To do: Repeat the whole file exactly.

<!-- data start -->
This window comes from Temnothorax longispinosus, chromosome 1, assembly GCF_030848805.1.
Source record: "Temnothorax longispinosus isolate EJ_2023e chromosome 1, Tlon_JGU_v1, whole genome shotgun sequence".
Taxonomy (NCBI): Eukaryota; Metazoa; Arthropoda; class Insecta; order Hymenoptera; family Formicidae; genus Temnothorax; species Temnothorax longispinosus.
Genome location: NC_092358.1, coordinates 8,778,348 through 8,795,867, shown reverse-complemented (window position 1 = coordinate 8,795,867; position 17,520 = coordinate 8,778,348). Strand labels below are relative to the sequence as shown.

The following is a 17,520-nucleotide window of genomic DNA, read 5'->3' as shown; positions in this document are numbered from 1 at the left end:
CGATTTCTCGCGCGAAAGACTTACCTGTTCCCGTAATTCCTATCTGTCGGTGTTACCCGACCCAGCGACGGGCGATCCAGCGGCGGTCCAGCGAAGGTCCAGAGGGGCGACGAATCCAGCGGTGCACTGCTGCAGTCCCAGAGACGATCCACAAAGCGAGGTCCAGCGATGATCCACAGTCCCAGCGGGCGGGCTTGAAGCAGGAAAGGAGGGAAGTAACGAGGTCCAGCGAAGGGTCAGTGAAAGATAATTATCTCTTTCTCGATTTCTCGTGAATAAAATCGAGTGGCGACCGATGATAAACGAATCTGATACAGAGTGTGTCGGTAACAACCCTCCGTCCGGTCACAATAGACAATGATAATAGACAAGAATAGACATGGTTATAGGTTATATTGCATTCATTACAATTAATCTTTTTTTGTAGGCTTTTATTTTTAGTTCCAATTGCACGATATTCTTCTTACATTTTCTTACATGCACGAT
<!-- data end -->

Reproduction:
This window comes from Temnothorax longispinosus, chromosome 1, assembly GCF_030848805.1.
Source record: "Temnothorax longispinosus isolate EJ_2023e chromosome 1, Tlon_JGU_v1, whole genome shotgun sequence".
Taxonomy (NCBI): Eukaryota; Metazoa; Arthropoda; class Insecta; order Hymenoptera; family Formicidae; genus Temnothorax; species Temnothorax longispinosus.
Genome location: NC_092358.1, coordinates 8,778,348 through 8,795,867, shown reverse-complemented (window position 1 = coordinate 8,795,867; position 17,520 = coordinate 8,778,348). Strand labels below are relative to the sequence as shown.

The following is a 17,520-nucleotide window of genomic DNA, read 5'->3' as shown; positions in this document are numbered from 1 at the left end:
CGATTTCTCGCGCGAAAGACTTACCTGTTCCCGTAATTCCTATCTGTCGGTGTTACCCGACCCAGCGACGGGCGATCCAGCGGCGGTCCAGCGAAGGTCCAGAGGGGCGACGAATCCAGCGGTGCACTGCTGCAGTCCCAGAGACGATCCACAAAGCGAGGTCCAGCGATGATCCACAGTCCCAGCGGGCGGGCTTGAAGCAGGAAAGGAGGGAAGTAACGAGGTCCAGCGAAGGGTCAGTGAAAGATAATTATCTCTTTCTCGATTTCTCGTGAATAAAATCGAGTGGCGACCGATGATAAACGAATCTGATACAGAGTGTGTCGGTAACAACCCTCCGTCCGGTCACAATAGACAATGATAATAGACAAGAATAGACATGGTTATAGGTTATATTGCATTCATTACAATTAATCTTTTTTTGTAGGCTTTTATTTTTAGTTCCAATTGCACGATATTCTTCTTACATTTTCTTACATGCACGAT